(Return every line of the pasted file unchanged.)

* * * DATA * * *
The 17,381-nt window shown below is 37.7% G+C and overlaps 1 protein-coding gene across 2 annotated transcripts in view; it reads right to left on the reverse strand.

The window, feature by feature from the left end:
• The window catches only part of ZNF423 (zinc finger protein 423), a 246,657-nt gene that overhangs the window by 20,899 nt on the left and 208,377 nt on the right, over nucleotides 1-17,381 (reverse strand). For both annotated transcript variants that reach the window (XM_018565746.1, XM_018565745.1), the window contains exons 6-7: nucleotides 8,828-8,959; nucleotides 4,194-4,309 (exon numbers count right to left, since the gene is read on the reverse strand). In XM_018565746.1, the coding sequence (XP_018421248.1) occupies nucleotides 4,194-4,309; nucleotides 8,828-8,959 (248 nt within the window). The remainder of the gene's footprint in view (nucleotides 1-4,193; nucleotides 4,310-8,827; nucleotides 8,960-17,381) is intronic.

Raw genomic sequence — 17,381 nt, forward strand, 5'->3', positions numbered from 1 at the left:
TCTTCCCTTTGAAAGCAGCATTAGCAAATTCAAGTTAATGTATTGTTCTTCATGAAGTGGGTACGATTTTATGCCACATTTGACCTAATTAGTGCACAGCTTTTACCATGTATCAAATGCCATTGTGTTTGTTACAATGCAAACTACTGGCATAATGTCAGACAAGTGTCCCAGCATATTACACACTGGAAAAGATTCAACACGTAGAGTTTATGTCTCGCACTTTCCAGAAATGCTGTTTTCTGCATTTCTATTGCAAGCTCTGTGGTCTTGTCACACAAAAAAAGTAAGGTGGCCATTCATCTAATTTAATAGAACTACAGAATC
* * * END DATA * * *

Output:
The 17,381-nt window shown below is 37.7% G+C and overlaps 1 protein-coding gene across 2 annotated transcripts in view; it reads right to left on the reverse strand.

The window, feature by feature from the left end:
• The window catches only part of ZNF423 (zinc finger protein 423), a 246,657-nt gene that overhangs the window by 20,899 nt on the left and 208,377 nt on the right, over nucleotides 1-17,381 (reverse strand). For both annotated transcript variants that reach the window (XM_018565746.1, XM_018565745.1), the window contains exons 6-7: nucleotides 8,828-8,959; nucleotides 4,194-4,309 (exon numbers count right to left, since the gene is read on the reverse strand). In XM_018565746.1, the coding sequence (XP_018421248.1) occupies nucleotides 4,194-4,309; nucleotides 8,828-8,959 (248 nt within the window). The remainder of the gene's footprint in view (nucleotides 1-4,193; nucleotides 4,310-8,827; nucleotides 8,960-17,381) is intronic.

Raw genomic sequence — 17,381 nt, forward strand, 5'->3', positions numbered from 1 at the left:
TCTTCCCTTTGAAAGCAGCATTAGCAAATTCAAGTTAATGTATTGTTCTTCATGAAGTGGGTACGATTTTATGCCACATTTGACCTAATTAGTGCACAGCTTTTACCATGTATCAAATGCCATTGTGTTTGTTACAATGCAAACTACTGGCATAATGTCAGACAAGTGTCCCAGCATATTACACACTGGAAAAGATTCAACACGTAGAGTTTATGTCTCGCACTTTCCAGAAATGCTGTTTTCTGCATTTCTATTGCAAGCTCTGTGGTCTTGTCACACAAAAAAAGTAAGGTGGCCATTCATCTAATTTAATAGAACTACAGAATC